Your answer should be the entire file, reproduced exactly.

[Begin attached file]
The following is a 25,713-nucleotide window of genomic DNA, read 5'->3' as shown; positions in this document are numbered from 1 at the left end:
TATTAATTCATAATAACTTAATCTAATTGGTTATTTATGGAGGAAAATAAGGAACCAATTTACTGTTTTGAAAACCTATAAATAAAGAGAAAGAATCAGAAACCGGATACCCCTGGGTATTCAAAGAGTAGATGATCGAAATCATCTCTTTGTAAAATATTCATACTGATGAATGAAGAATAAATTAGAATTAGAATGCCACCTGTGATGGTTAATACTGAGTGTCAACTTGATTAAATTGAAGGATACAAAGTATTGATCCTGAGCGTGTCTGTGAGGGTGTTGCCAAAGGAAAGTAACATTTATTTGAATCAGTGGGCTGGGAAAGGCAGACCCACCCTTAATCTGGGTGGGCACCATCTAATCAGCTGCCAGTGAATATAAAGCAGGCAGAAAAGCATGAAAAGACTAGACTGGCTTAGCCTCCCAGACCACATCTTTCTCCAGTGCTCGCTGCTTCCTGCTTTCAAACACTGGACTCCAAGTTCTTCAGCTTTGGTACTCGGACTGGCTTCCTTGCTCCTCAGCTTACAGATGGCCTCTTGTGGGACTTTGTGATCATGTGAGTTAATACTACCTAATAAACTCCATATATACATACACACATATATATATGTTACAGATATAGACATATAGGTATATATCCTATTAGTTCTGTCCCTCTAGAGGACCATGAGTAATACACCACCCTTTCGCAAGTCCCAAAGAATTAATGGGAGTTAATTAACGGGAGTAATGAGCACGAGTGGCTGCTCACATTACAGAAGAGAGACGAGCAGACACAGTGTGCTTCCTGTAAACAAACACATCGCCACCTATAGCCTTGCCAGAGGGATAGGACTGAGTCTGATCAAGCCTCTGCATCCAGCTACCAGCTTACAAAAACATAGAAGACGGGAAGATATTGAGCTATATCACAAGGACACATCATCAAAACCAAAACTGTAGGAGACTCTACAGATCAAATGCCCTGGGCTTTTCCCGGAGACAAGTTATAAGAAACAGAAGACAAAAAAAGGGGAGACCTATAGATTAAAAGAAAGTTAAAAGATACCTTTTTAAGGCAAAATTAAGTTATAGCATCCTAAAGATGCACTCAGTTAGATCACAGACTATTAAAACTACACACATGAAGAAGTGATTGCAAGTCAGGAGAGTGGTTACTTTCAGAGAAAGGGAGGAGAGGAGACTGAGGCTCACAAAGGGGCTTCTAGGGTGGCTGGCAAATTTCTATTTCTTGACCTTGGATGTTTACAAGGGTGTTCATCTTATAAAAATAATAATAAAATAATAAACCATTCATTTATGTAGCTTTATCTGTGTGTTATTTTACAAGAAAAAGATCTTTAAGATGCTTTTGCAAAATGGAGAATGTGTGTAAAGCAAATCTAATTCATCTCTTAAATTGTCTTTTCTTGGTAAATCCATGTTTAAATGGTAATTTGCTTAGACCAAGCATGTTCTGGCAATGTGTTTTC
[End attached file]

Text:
The following is a 25,713-nucleotide window of genomic DNA, read 5'->3' as shown; positions in this document are numbered from 1 at the left end:
TATTAATTCATAATAACTTAATCTAATTGGTTATTTATGGAGGAAAATAAGGAACCAATTTACTGTTTTGAAAACCTATAAATAAAGAGAAAGAATCAGAAACCGGATACCCCTGGGTATTCAAAGAGTAGATGATCGAAATCATCTCTTTGTAAAATATTCATACTGATGAATGAAGAATAAATTAGAATTAGAATGCCACCTGTGATGGTTAATACTGAGTGTCAACTTGATTAAATTGAAGGATACAAAGTATTGATCCTGAGCGTGTCTGTGAGGGTGTTGCCAAAGGAAAGTAACATTTATTTGAATCAGTGGGCTGGGAAAGGCAGACCCACCCTTAATCTGGGTGGGCACCATCTAATCAGCTGCCAGTGAATATAAAGCAGGCAGAAAAGCATGAAAAGACTAGACTGGCTTAGCCTCCCAGACCACATCTTTCTCCAGTGCTCGCTGCTTCCTGCTTTCAAACACTGGACTCCAAGTTCTTCAGCTTTGGTACTCGGACTGGCTTCCTTGCTCCTCAGCTTACAGATGGCCTCTTGTGGGACTTTGTGATCATGTGAGTTAATACTACCTAATAAACTCCATATATACATACACACATATATATATGTTACAGATATAGACATATAGGTATATATCCTATTAGTTCTGTCCCTCTAGAGGACCATGAGTAATACACCACCCTTTCGCAAGTCCCAAAGAATTAATGGGAGTTAATTAACGGGAGTAATGAGCACGAGTGGCTGCTCACATTACAGAAGAGAGACGAGCAGACACAGTGTGCTTCCTGTAAACAAACACATCGCCACCTATAGCCTTGCCAGAGGGATAGGACTGAGTCTGATCAAGCCTCTGCATCCAGCTACCAGCTTACAAAAACATAGAAGACGGGAAGATATTGAGCTATATCACAAGGACACATCATCAAAACCAAAACTGTAGGAGACTCTACAGATCAAATGCCCTGGGCTTTTCCCGGAGACAAGTTATAAGAAACAGAAGACAAAAAAAGGGGAGACCTATAGATTAAAAGAAAGTTAAAAGATACCTTTTTAAGGCAAAATTAAGTTATAGCATCCTAAAGATGCACTCAGTTAGATCACAGACTATTAAAACTACACACATGAAGAAGTGATTGCAAGTCAGGAGAGTGGTTACTTTCAGAGAAAGGGAGGAGAGGAGACTGAGGCTCACAAAGGGGCTTCTAGGGTGGCTGGCAAATTTCTATTTCTTGACCTTGGATGTTTACAAGGGTGTTCATCTTATAAAAATAATAATAAAATAATAAACCATTCATTTATGTAGCTTTATCTGTGTGTTATTTTACAAGAAAAAGATCTTTAAGATGCTTTTGCAAAATGGAGAATGTGTGTAAAGCAAATCTAATTCATCTCTTAAATTGTCTTTTCTTGGTAAATCCATGTTTAAATGGTAATTTGCTTAGACCAAGCATGTTCTGGCAATGTGTTTTC